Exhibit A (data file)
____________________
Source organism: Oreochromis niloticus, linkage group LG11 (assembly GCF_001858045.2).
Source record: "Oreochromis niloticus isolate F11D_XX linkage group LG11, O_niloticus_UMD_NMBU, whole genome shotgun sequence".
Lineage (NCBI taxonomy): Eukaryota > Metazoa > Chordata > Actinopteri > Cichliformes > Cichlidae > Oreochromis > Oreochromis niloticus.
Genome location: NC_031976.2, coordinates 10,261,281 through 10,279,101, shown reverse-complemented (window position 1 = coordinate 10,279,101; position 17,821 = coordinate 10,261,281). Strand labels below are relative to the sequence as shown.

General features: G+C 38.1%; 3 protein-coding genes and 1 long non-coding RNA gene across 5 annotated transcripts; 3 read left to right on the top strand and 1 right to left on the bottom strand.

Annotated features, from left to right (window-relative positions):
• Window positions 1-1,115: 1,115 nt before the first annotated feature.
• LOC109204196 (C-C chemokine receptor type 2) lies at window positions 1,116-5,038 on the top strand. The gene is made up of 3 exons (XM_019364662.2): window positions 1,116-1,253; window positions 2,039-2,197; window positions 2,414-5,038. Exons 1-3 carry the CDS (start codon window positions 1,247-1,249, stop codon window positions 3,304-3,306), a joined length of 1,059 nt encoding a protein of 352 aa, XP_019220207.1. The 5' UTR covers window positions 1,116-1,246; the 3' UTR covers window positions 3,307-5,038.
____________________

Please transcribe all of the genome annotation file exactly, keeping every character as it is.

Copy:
Source organism: Oreochromis niloticus, linkage group LG11 (assembly GCF_001858045.2).
Source record: "Oreochromis niloticus isolate F11D_XX linkage group LG11, O_niloticus_UMD_NMBU, whole genome shotgun sequence".
Lineage (NCBI taxonomy): Eukaryota > Metazoa > Chordata > Actinopteri > Cichliformes > Cichlidae > Oreochromis > Oreochromis niloticus.
Genome location: NC_031976.2, coordinates 10,261,281 through 10,279,101, shown reverse-complemented (window position 1 = coordinate 10,279,101; position 17,821 = coordinate 10,261,281). Strand labels below are relative to the sequence as shown.

General features: G+C 38.1%; 3 protein-coding genes and 1 long non-coding RNA gene across 5 annotated transcripts; 3 read left to right on the top strand and 1 right to left on the bottom strand.

Annotated features, from left to right (window-relative positions):
• Window positions 1-1,115: 1,115 nt before the first annotated feature.
• LOC109204196 (C-C chemokine receptor type 2) lies at window positions 1,116-5,038 on the top strand. The gene is made up of 3 exons (XM_019364662.2): window positions 1,116-1,253; window positions 2,039-2,197; window positions 2,414-5,038. Exons 1-3 carry the CDS (start codon window positions 1,247-1,249, stop codon window positions 3,304-3,306), a joined length of 1,059 nt encoding a protein of 352 aa, XP_019220207.1. The 5' UTR covers window positions 1,116-1,246; the 3' UTR covers window positions 3,307-5,038.